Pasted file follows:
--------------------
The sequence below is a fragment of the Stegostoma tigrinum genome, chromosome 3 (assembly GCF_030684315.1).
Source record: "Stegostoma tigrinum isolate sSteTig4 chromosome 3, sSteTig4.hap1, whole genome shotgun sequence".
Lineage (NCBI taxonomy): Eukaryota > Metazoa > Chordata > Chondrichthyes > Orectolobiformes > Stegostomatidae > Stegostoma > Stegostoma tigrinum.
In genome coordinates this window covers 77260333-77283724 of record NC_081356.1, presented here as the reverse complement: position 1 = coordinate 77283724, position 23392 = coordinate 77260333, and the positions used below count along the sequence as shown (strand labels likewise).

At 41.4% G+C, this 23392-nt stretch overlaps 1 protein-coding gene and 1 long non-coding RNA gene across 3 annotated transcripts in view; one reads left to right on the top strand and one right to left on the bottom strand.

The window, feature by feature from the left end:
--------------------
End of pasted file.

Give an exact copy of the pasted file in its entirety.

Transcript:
The sequence below is a fragment of the Stegostoma tigrinum genome, chromosome 3 (assembly GCF_030684315.1).
Source record: "Stegostoma tigrinum isolate sSteTig4 chromosome 3, sSteTig4.hap1, whole genome shotgun sequence".
Lineage (NCBI taxonomy): Eukaryota > Metazoa > Chordata > Chondrichthyes > Orectolobiformes > Stegostomatidae > Stegostoma > Stegostoma tigrinum.
In genome coordinates this window covers 77260333-77283724 of record NC_081356.1, presented here as the reverse complement: position 1 = coordinate 77283724, position 23392 = coordinate 77260333, and the positions used below count along the sequence as shown (strand labels likewise).

At 41.4% G+C, this 23392-nt stretch overlaps 1 protein-coding gene and 1 long non-coding RNA gene across 3 annotated transcripts in view; one reads left to right on the top strand and one right to left on the bottom strand.

The window, feature by feature from the left end: